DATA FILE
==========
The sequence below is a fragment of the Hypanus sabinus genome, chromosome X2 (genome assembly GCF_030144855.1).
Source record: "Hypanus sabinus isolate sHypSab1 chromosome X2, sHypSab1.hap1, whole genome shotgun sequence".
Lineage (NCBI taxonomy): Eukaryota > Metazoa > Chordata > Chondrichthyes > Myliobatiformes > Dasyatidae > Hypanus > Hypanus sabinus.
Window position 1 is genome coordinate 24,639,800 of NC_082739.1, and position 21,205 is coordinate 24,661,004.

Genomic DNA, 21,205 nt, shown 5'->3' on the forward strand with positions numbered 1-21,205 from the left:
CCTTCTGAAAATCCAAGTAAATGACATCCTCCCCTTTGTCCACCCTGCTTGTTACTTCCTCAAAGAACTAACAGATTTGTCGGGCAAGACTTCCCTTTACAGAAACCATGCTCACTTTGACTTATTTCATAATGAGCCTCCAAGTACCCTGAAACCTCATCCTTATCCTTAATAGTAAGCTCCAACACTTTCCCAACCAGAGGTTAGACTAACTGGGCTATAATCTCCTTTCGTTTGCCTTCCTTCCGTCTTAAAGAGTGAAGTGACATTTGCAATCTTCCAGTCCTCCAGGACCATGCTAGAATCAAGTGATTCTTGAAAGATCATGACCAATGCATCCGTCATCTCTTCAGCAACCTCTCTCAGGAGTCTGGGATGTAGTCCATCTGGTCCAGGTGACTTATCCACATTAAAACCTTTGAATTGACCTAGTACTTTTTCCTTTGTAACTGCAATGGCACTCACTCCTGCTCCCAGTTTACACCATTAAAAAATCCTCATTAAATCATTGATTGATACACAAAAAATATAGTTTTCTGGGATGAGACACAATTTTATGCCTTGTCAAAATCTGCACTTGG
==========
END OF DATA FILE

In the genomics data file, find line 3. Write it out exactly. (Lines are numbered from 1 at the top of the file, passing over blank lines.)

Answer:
Lineage (NCBI taxonomy): Eukaryota > Metazoa > Chordata > Chondrichthyes > Myliobatiformes > Dasyatidae > Hypanus > Hypanus sabinus.